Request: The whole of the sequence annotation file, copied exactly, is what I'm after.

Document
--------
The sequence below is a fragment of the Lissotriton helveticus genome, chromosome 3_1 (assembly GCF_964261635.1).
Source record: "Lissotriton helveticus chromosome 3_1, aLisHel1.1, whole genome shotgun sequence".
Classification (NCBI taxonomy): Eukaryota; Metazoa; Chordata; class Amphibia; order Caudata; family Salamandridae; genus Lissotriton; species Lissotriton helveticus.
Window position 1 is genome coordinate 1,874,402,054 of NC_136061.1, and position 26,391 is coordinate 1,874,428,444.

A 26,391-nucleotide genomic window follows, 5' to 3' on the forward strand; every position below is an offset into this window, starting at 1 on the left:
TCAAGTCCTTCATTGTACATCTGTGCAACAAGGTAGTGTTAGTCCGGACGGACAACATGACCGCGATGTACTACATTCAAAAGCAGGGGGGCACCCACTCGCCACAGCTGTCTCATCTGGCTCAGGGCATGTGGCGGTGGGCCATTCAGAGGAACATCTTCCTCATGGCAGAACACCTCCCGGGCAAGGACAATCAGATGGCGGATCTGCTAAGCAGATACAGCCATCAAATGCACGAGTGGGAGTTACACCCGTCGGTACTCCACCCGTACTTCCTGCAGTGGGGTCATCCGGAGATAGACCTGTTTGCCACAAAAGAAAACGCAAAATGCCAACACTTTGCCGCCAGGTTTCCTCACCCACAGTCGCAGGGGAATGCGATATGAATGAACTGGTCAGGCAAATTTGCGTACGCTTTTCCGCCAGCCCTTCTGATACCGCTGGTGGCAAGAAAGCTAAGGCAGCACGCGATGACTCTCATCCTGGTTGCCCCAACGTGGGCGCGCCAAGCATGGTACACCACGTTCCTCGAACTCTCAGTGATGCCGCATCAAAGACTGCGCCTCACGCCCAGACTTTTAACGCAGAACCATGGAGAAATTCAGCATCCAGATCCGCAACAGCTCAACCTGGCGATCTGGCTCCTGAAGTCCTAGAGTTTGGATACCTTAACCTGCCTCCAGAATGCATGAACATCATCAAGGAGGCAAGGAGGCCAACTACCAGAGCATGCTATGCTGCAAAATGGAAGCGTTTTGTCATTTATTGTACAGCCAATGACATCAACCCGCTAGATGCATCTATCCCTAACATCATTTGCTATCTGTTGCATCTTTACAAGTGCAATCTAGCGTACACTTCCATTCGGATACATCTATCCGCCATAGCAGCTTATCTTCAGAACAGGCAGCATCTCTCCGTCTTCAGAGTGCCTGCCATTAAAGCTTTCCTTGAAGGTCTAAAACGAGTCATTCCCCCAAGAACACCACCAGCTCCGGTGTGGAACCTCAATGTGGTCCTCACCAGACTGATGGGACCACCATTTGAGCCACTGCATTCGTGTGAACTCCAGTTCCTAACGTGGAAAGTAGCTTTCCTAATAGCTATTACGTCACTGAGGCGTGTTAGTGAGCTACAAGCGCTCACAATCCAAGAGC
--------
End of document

The sequence below is a fragment of the Lissotriton helveticus genome, chromosome 3_1 (assembly GCF_964261635.1).
Source record: "Lissotriton helveticus chromosome 3_1, aLisHel1.1, whole genome shotgun sequence".
Classification (NCBI taxonomy): Eukaryota; Metazoa; Chordata; class Amphibia; order Caudata; family Salamandridae; genus Lissotriton; species Lissotriton helveticus.
Window position 1 is genome coordinate 1,874,402,054 of NC_136061.1, and position 26,391 is coordinate 1,874,428,444.

A 26,391-nucleotide genomic window follows, 5' to 3' on the forward strand; every position below is an offset into this window, starting at 1 on the left:
TCAAGTCCTTCATTGTACATCTGTGCAACAAGGTAGTGTTAGTCCGGACGGACAACATGACCGCGATGTACTACATTCAAAAGCAGGGGGGCACCCACTCGCCACAGCTGTCTCATCTGGCTCAGGGCATGTGGCGGTGGGCCATTCAGAGGAACATCTTCCTCATGGCAGAACACCTCCCGGGCAAGGACAATCAGATGGCGGATCTGCTAAGCAGATACAGCCATCAAATGCACGAGTGGGAGTTACACCCGTCGGTACTCCACCCGTACTTCCTGCAGTGGGGTCATCCGGAGATAGACCTGTTTGCCACAAAAGAAAACGCAAAATGCCAACACTTTGCCGCCAGGTTTCCTCACCCACAGTCGCAGGGGAATGCGATATGAATGAACTGGTCAGGCAAATTTGCGTACGCTTTTCCGCCAGCCCTTCTGATACCGCTGGTGGCAAGAAAGCTAAGGCAGCACGCGATGACTCTCATCCTGGTTGCCCCAACGTGGGCGCGCCAAGCATGGTACACCACGTTCCTCGAACTCTCAGTGATGCCGCATCAAAGACTGCGCCTCACGCCCAGACTTTTAACGCAGAACCATGGAGAAATTCAGCATCCAGATCCGCAACAGCTCAACCTGGCGATCTGGCTCCTGAAGTCCTAGAGTTTGGATACCTTAACCTGCCTCCAGAATGCATGAACATCATCAAGGAGGCAAGGAGGCCAACTACCAGAGCATGCTATGCTGCAAAATGGAAGCGTTTTGTCATTTATTGTACAGCCAATGACATCAACCCGCTAGATGCATCTATCCCTAACATCATTTGCTATCTGTTGCATCTTTACAAGTGCAATCTAGCGTACACTTCCATTCGGATACATCTATCCGCCATAGCAGCTTATCTTCAGAACAGGCAGCATCTCTCCGTCTTCAGAGTGCCTGCCATTAAAGCTTTCCTTGAAGGTCTAAAACGAGTCATTCCCCCAAGAACACCACCAGCTCCGGTGTGGAACCTCAATGTGGTCCTCACCAGACTGATGGGACCACCATTTGAGCCACTGCATTCGTGTGAACTCCAGTTCCTAACGTGGAAAGTAGCTTTCCTAATAGCTATTACGTCACTGAGGCGTGTTAGTGAGCTACAAGCGCTCACAATCCAAGAGC